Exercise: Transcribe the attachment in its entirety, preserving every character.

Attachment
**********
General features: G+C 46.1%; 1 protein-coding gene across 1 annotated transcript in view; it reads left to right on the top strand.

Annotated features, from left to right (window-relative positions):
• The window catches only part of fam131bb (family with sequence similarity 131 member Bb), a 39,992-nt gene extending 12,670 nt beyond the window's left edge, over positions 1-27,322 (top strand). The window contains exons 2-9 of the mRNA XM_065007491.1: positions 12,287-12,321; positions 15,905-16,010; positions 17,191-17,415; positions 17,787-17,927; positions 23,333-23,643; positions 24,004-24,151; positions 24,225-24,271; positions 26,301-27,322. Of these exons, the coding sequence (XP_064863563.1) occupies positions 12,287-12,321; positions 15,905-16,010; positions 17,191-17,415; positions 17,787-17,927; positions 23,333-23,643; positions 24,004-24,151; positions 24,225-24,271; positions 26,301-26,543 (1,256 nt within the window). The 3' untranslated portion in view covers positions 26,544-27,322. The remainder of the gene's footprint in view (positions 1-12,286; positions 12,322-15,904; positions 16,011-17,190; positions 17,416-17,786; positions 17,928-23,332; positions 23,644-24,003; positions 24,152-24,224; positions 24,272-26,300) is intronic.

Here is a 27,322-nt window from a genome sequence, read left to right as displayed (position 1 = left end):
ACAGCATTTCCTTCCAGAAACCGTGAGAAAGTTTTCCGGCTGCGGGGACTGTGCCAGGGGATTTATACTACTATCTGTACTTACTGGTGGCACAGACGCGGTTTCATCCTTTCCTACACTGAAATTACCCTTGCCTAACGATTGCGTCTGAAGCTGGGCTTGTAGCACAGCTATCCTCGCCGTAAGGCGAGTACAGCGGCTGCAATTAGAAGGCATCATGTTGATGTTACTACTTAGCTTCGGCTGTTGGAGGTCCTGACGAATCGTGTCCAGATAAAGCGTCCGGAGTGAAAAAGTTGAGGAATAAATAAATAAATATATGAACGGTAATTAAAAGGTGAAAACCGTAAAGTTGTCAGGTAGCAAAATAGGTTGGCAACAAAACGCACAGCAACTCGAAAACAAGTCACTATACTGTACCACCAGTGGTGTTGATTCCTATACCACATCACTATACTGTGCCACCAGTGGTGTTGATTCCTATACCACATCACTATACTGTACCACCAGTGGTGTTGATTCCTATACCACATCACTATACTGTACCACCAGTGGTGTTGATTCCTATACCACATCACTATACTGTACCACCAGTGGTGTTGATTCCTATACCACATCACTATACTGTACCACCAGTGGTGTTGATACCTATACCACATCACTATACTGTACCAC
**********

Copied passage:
General features: G+C 46.1%; 1 protein-coding gene across 1 annotated transcript in view; it reads left to right on the top strand.

Annotated features, from left to right (window-relative positions):
• The window catches only part of fam131bb (family with sequence similarity 131 member Bb), a 39,992-nt gene extending 12,670 nt beyond the window's left edge, over positions 1-27,322 (top strand). The window contains exons 2-9 of the mRNA XM_065007491.1: positions 12,287-12,321; positions 15,905-16,010; positions 17,191-17,415; positions 17,787-17,927; positions 23,333-23,643; positions 24,004-24,151; positions 24,225-24,271; positions 26,301-27,322. Of these exons, the coding sequence (XP_064863563.1) occupies positions 12,287-12,321; positions 15,905-16,010; positions 17,191-17,415; positions 17,787-17,927; positions 23,333-23,643; positions 24,004-24,151; positions 24,225-24,271; positions 26,301-26,543 (1,256 nt within the window). The 3' untranslated portion in view covers positions 26,544-27,322. The remainder of the gene's footprint in view (positions 1-12,286; positions 12,322-15,904; positions 16,011-17,190; positions 17,416-17,786; positions 17,928-23,332; positions 23,644-24,003; positions 24,152-24,224; positions 24,272-26,300) is intronic.

Here is a 27,322-nt window from a genome sequence, read left to right as displayed (position 1 = left end):
ACAGCATTTCCTTCCAGAAACCGTGAGAAAGTTTTCCGGCTGCGGGGACTGTGCCAGGGGATTTATACTACTATCTGTACTTACTGGTGGCACAGACGCGGTTTCATCCTTTCCTACACTGAAATTACCCTTGCCTAACGATTGCGTCTGAAGCTGGGCTTGTAGCACAGCTATCCTCGCCGTAAGGCGAGTACAGCGGCTGCAATTAGAAGGCATCATGTTGATGTTACTACTTAGCTTCGGCTGTTGGAGGTCCTGACGAATCGTGTCCAGATAAAGCGTCCGGAGTGAAAAAGTTGAGGAATAAATAAATAAATATATGAACGGTAATTAAAAGGTGAAAACCGTAAAGTTGTCAGGTAGCAAAATAGGTTGGCAACAAAACGCACAGCAACTCGAAAACAAGTCACTATACTGTACCACCAGTGGTGTTGATTCCTATACCACATCACTATACTGTGCCACCAGTGGTGTTGATTCCTATACCACATCACTATACTGTACCACCAGTGGTGTTGATTCCTATACCACATCACTATACTGTACCACCAGTGGTGTTGATTCCTATACCACATCACTATACTGTACCACCAGTGGTGTTGATTCCTATACCACATCACTATACTGTACCACCAGTGGTGTTGATACCTATACCACATCACTATACTGTACCAC